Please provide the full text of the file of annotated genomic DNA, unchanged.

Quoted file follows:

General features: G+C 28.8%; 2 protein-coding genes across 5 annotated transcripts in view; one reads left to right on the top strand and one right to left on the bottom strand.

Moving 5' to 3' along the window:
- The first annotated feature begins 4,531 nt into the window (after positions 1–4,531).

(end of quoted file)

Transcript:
General features: G+C 28.8%; 2 protein-coding genes across 5 annotated transcripts in view; one reads left to right on the top strand and one right to left on the bottom strand.

Moving 5' to 3' along the window:
- The first annotated feature begins 4,531 nt into the window (after positions 1–4,531).